The 144,000 “sons of Israel,” therefore, are a symbol. As stated, it consists of two parts. This section discusses one part of the symbol, namely, the phrase “sons of Israel” (Rev 7:4). The next section discusses the number 144,000.

Old Testament things become symbols.

Firstly, Revelation very frequently uses literal things from the Old Testament as symbols for New Testament realities. As mentioned, in Revelation, Israel’s capital Jerusalem becomes “the New Jerusalem;” a symbol for God’s New Testament people (Rev 21:2, 9-10). Further examples are:

The Old Testament sacrificial ritual, in which the blood of animals was “poured out” at the base of the altar, becomes a symbol for the martyrdom of God’s people (Rev 6:9). See – Are the souls under the altar alive?

Babylon – the main enemy of God’s people in the Old Testament – becomes “Babylon the great, the mother of harlots;” a symbol for the enemies of God’s New Testament people (Rev 17:5).

The Euphrates – the river that flowed through ancient Babylon – becomes a symbol for “peoples and multitudes and nations and tongues” who support Babylon and who are controlled by her (Rev 17:15).

In chapters 2 and 3, the seven churches are promised the things that previously belonged to Israel, such as the tree of life (Rev 2:7), manna (Rev 2:17), the book of life (Rev 3:5), the temple (Rev 3:11), and Jerusalem (Rev 3:12).

So, if the things of Israel become symbols in Revelation, then the 144,000 Israelites themselves may also be a symbol.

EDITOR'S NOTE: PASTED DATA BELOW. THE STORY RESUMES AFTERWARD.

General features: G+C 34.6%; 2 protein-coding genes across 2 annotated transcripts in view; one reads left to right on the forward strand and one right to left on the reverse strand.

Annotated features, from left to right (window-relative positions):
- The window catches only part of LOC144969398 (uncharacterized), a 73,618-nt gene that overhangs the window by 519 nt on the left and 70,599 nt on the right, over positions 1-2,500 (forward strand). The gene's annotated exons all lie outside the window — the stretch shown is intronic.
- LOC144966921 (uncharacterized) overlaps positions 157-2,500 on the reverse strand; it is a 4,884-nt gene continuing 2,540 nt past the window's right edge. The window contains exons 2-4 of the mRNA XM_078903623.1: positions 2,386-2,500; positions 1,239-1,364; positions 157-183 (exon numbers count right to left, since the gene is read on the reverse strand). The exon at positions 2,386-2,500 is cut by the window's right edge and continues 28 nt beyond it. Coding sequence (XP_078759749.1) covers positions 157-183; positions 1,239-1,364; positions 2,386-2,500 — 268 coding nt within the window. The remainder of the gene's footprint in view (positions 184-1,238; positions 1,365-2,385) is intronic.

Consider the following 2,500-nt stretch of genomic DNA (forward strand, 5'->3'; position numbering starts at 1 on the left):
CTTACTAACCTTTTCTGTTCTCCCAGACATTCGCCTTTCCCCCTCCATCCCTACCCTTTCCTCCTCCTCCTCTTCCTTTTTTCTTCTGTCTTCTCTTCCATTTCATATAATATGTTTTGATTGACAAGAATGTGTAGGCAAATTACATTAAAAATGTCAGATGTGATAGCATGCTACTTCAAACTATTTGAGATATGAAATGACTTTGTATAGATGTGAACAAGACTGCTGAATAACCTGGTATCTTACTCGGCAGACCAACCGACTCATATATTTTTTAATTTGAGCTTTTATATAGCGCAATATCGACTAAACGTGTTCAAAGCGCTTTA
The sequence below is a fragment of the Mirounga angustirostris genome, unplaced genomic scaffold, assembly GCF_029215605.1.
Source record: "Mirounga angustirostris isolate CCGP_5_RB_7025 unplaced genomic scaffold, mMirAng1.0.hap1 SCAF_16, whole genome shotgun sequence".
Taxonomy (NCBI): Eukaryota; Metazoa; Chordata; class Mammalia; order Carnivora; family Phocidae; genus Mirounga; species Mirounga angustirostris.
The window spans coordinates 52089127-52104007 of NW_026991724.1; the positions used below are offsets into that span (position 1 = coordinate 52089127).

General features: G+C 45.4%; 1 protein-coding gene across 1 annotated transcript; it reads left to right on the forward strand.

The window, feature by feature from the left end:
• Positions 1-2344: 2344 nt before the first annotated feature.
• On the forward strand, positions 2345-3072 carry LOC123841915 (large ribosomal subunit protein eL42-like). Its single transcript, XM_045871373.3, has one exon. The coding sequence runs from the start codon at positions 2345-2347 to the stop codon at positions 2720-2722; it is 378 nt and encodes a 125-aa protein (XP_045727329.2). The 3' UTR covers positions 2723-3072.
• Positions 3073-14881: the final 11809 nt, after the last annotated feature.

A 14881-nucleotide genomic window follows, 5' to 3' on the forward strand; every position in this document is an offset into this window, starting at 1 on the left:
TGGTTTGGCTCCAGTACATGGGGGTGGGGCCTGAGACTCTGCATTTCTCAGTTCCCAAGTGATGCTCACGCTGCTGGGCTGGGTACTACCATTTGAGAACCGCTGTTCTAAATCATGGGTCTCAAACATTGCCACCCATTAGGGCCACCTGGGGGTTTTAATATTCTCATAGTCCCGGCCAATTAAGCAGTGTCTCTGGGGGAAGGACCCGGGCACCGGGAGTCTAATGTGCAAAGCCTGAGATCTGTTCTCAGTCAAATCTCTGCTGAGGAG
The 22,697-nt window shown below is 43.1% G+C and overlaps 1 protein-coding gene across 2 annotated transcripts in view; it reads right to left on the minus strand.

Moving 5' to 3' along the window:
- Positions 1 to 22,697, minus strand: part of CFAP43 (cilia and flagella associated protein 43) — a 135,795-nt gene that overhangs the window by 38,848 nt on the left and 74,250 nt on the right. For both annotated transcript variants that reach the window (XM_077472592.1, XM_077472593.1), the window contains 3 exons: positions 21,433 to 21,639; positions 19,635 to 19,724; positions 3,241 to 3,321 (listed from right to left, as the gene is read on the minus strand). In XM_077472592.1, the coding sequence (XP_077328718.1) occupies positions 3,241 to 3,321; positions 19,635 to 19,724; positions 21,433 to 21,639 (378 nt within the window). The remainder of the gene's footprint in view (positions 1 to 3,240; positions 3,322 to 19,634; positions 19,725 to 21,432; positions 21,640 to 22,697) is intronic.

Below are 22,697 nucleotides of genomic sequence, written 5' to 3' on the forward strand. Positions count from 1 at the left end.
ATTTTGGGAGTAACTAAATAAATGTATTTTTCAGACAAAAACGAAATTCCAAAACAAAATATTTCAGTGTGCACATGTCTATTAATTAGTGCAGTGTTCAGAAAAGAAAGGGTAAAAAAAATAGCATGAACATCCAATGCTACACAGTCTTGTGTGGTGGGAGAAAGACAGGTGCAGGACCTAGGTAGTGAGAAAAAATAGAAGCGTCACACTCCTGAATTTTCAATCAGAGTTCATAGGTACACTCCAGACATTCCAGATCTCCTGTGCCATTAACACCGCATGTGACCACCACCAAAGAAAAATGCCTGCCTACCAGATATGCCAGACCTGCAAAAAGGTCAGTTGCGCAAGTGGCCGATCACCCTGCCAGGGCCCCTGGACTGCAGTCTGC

Revelation merges the Church into Israel.

The purpose here is to show that the Book of Revelation does not distinguish between Christianity and Israel but merges the church into Israel. The following are specific indications that the references to the things of Israel must be interpreted as references to the church:

The Woman Is both Israel and the Church.

Secondly, as discussed in the articles on Revelation 12, the woman in that chapter represents Israel while she expects Christ, but after Christ ascended to heaven, she remains on earth and represents the Church (cf. Rev 12:1, 5, 17). In other words, Revelation uses the same symbol for both Israel and the Church. She has a crown of 12 stars (Rev 12:1). In her Old Testament existence, the 12 stars represent the 12 tribes. After Christ, the 12 stars represent the 12 apostles. Parallel to this, Jesus declared the 12 apostles to be the new leaders of the 12 tribes (Matt 19:28).

The New Jerusalem contains both.

The eternal home of “the bride, the wife of the Lamb” is “the holy city, Jerusalem” (Rev 21:9-10); also called the “New Jerusalem” (Rev 21:2; 3:12). Just as the first Israel had its capital in ancient Jerusalem, so God’s New Testament people are promised the New Jerusalem.

And, as already stated, the names of the 12 apostles are written on the foundations of the New Jerusalem (Rev 21:14). This implies that it is built on their message. But “the names of the twelve tribes of the sons of Israel” are written on its gates (Rev 21:12). In other words, only Israelites are allowed into the New Jerusalem. This, by itself, should be sufficient proof that Revelation regards Israel and the Church to be a single entity.